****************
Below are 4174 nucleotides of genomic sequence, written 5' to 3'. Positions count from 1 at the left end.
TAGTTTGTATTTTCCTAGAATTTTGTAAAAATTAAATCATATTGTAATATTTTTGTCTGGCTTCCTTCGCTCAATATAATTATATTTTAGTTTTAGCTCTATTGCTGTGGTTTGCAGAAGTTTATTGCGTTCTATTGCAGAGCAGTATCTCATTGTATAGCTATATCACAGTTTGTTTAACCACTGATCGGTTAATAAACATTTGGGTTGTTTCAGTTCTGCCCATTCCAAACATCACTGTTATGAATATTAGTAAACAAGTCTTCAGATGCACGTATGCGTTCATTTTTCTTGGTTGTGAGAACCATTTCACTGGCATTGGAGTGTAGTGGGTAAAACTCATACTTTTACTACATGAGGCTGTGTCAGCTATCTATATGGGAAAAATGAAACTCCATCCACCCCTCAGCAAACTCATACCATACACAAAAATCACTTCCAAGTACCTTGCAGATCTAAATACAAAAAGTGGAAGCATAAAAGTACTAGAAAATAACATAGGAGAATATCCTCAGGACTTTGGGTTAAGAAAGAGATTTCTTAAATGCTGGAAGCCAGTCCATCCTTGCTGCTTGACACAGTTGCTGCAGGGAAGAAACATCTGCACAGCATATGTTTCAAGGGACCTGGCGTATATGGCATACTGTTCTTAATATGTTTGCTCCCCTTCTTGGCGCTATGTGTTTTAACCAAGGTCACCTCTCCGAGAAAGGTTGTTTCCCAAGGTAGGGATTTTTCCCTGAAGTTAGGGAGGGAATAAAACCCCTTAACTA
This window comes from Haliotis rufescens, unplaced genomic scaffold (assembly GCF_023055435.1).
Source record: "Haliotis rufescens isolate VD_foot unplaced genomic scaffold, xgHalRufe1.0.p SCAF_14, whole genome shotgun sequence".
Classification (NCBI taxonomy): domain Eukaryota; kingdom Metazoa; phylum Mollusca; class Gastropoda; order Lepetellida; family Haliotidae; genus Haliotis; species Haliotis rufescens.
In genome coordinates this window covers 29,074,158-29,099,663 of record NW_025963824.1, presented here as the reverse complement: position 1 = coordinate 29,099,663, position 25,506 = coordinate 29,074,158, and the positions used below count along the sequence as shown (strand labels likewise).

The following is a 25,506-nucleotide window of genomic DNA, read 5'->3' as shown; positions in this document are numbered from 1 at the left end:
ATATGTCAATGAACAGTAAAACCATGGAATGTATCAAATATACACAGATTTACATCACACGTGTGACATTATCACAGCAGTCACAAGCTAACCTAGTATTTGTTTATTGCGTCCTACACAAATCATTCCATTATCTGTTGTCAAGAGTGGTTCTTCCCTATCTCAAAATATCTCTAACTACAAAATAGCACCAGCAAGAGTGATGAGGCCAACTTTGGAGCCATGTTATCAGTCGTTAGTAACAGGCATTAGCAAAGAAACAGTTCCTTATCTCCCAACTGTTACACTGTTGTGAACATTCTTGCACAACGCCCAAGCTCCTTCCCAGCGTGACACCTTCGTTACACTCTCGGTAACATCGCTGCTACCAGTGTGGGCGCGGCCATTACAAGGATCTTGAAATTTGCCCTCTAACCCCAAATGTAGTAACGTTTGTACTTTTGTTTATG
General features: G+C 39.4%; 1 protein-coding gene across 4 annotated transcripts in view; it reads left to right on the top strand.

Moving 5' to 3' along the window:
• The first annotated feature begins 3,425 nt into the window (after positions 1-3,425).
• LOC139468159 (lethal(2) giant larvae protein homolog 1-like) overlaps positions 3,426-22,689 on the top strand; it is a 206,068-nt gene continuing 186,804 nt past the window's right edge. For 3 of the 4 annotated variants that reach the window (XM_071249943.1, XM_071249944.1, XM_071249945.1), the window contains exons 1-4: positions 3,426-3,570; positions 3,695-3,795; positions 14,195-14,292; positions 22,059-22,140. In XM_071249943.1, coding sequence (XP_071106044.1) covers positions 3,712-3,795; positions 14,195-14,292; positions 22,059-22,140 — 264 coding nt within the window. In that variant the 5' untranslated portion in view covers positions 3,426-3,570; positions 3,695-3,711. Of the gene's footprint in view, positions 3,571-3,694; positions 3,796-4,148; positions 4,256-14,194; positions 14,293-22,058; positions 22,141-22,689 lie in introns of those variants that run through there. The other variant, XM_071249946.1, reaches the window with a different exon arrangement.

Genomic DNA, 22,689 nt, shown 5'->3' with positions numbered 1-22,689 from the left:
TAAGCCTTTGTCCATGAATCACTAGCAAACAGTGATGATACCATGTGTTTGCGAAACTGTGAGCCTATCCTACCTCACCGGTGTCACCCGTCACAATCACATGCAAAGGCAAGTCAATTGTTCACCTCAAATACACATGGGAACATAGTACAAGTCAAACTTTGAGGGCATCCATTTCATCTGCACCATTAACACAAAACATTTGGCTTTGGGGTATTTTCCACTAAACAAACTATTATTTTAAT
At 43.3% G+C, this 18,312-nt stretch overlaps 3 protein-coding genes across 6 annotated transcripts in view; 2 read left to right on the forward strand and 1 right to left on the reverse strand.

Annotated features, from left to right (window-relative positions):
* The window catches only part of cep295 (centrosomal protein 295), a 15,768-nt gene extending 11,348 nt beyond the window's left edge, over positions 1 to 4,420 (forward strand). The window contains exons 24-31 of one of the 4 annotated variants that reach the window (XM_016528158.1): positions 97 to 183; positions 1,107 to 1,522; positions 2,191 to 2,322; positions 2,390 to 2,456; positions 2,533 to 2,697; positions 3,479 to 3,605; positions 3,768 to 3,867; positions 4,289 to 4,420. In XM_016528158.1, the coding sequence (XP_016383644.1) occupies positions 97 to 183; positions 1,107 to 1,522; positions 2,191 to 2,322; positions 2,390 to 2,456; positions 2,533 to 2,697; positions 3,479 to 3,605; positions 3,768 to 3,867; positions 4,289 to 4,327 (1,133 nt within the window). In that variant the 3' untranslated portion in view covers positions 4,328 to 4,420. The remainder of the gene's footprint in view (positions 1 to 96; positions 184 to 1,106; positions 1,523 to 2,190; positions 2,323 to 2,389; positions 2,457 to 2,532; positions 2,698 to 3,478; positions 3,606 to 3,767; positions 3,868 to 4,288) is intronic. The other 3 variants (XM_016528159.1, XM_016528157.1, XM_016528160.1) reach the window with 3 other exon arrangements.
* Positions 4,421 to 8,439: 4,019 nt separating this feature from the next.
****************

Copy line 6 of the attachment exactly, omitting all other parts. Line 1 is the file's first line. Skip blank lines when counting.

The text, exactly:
In genome coordinates this window covers 29,074,158-29,099,663 of record NW_025963824.1, presented here as the reverse complement: position 1 = coordinate 29,099,663, position 25,506 = coordinate 29,074,158, and the positions used below count along the sequence as shown (strand labels likewise).